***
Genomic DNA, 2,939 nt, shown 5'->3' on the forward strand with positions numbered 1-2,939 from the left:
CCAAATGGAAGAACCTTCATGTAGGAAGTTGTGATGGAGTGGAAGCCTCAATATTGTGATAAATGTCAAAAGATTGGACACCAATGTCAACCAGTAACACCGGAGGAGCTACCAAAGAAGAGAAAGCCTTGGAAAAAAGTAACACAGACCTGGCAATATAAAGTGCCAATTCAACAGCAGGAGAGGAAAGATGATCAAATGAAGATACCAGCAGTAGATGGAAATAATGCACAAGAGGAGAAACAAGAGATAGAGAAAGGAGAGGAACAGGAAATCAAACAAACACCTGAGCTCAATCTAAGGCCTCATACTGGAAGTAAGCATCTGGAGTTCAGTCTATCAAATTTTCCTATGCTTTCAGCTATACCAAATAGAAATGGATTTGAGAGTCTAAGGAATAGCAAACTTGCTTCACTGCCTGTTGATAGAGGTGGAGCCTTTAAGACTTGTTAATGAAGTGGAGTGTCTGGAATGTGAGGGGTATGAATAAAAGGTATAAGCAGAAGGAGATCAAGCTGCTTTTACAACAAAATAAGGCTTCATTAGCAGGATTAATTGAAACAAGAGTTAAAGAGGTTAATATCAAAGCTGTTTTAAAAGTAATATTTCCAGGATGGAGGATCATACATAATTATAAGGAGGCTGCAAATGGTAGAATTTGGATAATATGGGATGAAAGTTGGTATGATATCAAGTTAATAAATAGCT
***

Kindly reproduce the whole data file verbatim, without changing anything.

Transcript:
Genomic DNA, 2,939 nt, shown 5'->3' on the forward strand with positions numbered 1-2,939 from the left:
CCAAATGGAAGAACCTTCATGTAGGAAGTTGTGATGGAGTGGAAGCCTCAATATTGTGATAAATGTCAAAAGATTGGACACCAATGTCAACCAGTAACACCGGAGGAGCTACCAAAGAAGAGAAAGCCTTGGAAAAAAGTAACACAGACCTGGCAATATAAAGTGCCAATTCAACAGCAGGAGAGGAAAGATGATCAAATGAAGATACCAGCAGTAGATGGAAATAATGCACAAGAGGAGAAACAAGAGATAGAGAAAGGAGAGGAACAGGAAATCAAACAAACACCTGAGCTCAATCTAAGGCCTCATACTGGAAGTAAGCATCTGGAGTTCAGTCTATCAAATTTTCCTATGCTTTCAGCTATACCAAATAGAAATGGATTTGAGAGTCTAAGGAATAGCAAACTTGCTTCACTGCCTGTTGATAGAGGTGGAGCCTTTAAGACTTGTTAATGAAGTGGAGTGTCTGGAATGTGAGGGGTATGAATAAAAGGTATAAGCAGAAGGAGATCAAGCTGCTTTTACAACAAAATAAGGCTTCATTAGCAGGATTAATTGAAACAAGAGTTAAAGAGGTTAATATCAAAGCTGTTTTAAAAGTAATATTTCCAGGATGGAGGATCATACATAATTATAAGGAGGCTGCAAATGGTAGAATTTGGATAATATGGGATGAAAGTTGGTATGATATCAAGTTAATAAATAGCT